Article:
Most Active Stories
- Wish We Were Here, Episode 6 -- Anchor Dreams: The Passion of Scoop Nemeth
- Southwest Chief Funding Amendment Initially Passes House
- Become an EarlyBird. Win an iPad!
- On Welfare? Don't Use The Money For Movies, Say Kansas Lawmakers
- Southwest Chief Commission Continues Work Despite Legislative Setbacks
Thu June 27, 2013
Reaction To Gay-Marriage Rulings Run The Gamut
Originally published on Fri June 28, 2013 8:43 am
RENEE MONTAGNE, HOST:
It's MORNING EDITION, from NPR News. Good morning, I'm Renee Montagne.
DAVID GREENE, HOST:
And I'm David Greene.
While the number of Americans supporting same-sex marriage has gone up in recent years, the issue remains one that divides the country. So, as you can imagine, there were different reactions to the decisions from the Supreme Court yesterday. The Court struck down the Defense of Marriage Act, saying same-sex couples have the same right to federal benefits as heterosexual couples. The justices declined to rule on California's ban on same-sex marriage, clearing the way for gay marriages to resume there.
Let's hear some voices from around the country. Here's NPR's Richard Gonzales.
(SOUNDBITE OF CROWD AND MUSIC)
RICHARD GONZALES, BYLINE: The corner of Market and Castro Streets in San Francisco's predominantly gay Castro District has seen major celebrations before with pulsating rock rhythms and impromptu marching bands. But last night's gathering, a mash-up of political rally and street party, had a different feel - the feeling of jubilation and triumph.
Stuart Gaffney and his husband, John Lewis, drank it all in.
STUART GAFFNEY: It's really the most joyous feeling to experience justice surrounded by your friend's family and loved ones. That's actually what a wedding day is like.
GONZALES: And there were celebrations on a smaller scale far from San Francisco.
(SOUNDBITE OF PHONE RINGING)
GONZALES: At Giovanni's Room, an LGBT bookstore in Philadelphia, 51-year-old Penny DeJesus dropped in to buy a new gay pride flag.
PENNY DEJESUS: Now, give me the big one. Give me the big flag.
GONZALES: Bookstore owner Ed Hermance opened his store in 1973. Those were very lean times, he says, because there wasn't much gay literature to sell. Hermance says it's different now and the High Court's decisions on DOMA and Prop 8 are emblematic.
ED HERMANCE: It's stunning how far we have come. And now, it seems like just - it's a groundswell that's really overwhelming.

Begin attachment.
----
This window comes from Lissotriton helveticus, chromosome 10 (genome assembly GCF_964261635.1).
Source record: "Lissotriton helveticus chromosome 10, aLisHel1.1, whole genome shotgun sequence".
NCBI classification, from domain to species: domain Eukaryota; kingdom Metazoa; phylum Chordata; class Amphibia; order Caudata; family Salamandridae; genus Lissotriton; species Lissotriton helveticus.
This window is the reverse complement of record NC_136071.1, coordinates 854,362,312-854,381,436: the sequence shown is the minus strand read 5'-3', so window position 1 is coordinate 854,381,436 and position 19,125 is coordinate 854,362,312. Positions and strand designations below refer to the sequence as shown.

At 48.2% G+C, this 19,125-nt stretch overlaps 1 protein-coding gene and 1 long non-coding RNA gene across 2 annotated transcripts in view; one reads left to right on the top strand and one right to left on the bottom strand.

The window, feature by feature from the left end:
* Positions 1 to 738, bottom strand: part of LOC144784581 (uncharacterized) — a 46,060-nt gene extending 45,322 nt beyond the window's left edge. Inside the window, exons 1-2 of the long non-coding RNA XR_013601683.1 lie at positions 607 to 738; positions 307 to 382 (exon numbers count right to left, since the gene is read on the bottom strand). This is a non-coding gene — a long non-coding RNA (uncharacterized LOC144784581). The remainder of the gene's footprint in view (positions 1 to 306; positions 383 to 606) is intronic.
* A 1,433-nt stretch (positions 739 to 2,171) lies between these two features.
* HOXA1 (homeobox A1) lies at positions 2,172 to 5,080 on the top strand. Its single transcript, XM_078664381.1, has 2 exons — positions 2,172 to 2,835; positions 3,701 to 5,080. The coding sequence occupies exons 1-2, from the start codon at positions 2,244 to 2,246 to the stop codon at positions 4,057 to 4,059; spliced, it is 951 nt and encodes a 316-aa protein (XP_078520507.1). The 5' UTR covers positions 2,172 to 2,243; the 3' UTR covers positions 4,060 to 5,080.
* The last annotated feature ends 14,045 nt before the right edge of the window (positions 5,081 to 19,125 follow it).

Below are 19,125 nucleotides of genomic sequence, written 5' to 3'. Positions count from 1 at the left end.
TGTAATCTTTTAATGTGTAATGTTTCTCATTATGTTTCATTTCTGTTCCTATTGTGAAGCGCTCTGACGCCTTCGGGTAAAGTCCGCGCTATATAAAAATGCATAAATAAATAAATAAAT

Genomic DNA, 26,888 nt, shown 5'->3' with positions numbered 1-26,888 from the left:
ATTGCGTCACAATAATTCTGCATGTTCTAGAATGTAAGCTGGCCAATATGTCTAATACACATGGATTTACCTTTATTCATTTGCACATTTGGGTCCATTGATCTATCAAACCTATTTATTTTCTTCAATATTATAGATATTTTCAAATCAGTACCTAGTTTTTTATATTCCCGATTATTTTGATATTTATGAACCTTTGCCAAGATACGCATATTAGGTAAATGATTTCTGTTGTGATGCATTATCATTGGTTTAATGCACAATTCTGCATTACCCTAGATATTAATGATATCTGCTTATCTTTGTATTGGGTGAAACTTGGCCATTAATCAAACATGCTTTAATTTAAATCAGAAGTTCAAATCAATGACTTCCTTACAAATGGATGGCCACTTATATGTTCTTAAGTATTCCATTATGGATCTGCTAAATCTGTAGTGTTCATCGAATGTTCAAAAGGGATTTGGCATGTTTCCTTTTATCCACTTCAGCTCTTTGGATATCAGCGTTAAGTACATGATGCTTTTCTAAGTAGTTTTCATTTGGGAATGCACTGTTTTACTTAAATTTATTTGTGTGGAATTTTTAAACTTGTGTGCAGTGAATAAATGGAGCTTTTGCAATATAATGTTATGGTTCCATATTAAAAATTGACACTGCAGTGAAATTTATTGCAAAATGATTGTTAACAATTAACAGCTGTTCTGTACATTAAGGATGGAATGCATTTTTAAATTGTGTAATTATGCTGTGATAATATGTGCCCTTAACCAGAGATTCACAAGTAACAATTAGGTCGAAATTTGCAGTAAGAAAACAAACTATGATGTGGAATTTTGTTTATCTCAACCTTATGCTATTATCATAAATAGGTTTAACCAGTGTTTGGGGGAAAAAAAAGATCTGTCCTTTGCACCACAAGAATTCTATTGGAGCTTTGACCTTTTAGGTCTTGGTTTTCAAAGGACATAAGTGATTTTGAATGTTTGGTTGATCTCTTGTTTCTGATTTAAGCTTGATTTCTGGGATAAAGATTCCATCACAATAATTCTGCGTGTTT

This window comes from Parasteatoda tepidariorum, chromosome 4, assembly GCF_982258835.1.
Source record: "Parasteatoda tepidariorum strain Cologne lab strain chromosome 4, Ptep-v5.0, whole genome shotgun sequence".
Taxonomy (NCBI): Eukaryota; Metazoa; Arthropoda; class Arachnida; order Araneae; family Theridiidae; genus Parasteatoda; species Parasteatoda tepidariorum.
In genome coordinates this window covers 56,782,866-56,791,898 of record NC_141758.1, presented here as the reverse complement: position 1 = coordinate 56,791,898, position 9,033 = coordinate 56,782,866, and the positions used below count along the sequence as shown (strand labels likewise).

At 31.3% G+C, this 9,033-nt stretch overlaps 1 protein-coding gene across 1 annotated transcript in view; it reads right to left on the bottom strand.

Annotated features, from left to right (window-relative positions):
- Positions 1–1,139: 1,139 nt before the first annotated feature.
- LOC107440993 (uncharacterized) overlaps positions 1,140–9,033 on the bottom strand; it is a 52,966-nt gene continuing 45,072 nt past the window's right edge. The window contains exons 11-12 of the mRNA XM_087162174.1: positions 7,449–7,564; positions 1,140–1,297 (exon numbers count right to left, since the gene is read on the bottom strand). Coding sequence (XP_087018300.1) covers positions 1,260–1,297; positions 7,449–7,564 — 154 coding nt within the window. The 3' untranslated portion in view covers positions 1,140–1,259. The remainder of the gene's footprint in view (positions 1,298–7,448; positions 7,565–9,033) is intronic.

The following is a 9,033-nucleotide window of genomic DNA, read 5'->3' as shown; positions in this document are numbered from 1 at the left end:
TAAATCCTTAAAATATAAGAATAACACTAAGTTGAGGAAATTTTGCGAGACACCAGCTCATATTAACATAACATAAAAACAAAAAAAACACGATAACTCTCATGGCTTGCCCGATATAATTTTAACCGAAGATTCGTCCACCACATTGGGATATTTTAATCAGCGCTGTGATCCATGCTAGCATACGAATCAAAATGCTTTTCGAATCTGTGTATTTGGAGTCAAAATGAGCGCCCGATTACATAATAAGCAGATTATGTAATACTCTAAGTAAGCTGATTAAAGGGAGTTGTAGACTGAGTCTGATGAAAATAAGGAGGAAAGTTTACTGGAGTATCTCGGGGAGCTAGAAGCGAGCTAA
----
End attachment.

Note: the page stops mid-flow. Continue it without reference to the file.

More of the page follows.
GONZALES: But not everyone welcomed the news. In another Philadelphia neighborhood, Sherry Holt, visiting from Pittsburgh, was sitting inside the Independence Hall Visitor's Center. Under a 1996 Pennsylvania law, marriage is limited to heterosexual couples and that's how it should be, says Holt.
SHERRY HOLT: I believe marriage means between a man and a woman, so I would not be for their ruling. I know that they extended benefits to same-sex couples. I'm against that because I'm against same-sex couples.
GONZALES: And outside on Independence Mall, Martha Bochenko, said she thought the Supreme Court was wrong about DOMA.
MARTHA BOCHENKO: What the Bible says about marriage is one man and one woman, set it up a long time ago. And I feel that's still true. I don't think truth changes through the years.
GONZALES: But in another state, Tennessee, where voters banned same-sex marriage in 2006, Nashville divorce lawyer David Lyle was encouraged by the court's decisions. There are now 13 states that allow same-sex marriage. Lyle calls them the Free States.
DAVID LYLE: It's too bad that down here in Tennessee, we're living in an un-free state. And so, we will have to continue the battle.
GONZALES: Lyle is raising two daughters with his partner of 21 years. They were married in Canada seven years ago.
LYLE: Ever since we married, we have always introduced ourselves as husbands. I've always introduced Douglas as: This is my spouse. And so, when I do that, I'm aware that I'm asserting my right to marry. Sometimes you have to assert a right in order to possess it.
GONZALES: But Tennessee voters already asserted their right to ban same-sex marriage, says Jim Tracy, a Republican state senator.
STATE SENATOR JIM TRACY: You know, I think it's a sad day in America when we - the institution of marriage is sacred, in my opinion. And now they shot it down. But I think it's going to give us more importance at the state level to make sure that marriage is between one man and one woman.
FRANK SCHUBERT: We're going to have an awakening in a lot of states that thought perhaps that this issue had been settled in their state some time ago.
GONZALES: Frank Schubert is the political director for the National Organization for Marriage in California. He says there will be more intense legal battles over same-sex marriage in the coming years.
SCHUBERT: And it's going to occur, I think, against this backdrop of a real threat - from the U.S. Supreme Court here - to impose same-sex marriage.
GONZALES: But for now, the energy is behind the celebrating supporters of same-sex marriage, who have won two legal battles that might have appeared so improbable just a few years ago.
Richard Gonzales, NPR News, San Francisco. Transcript provided by NPR, Copyright NPR.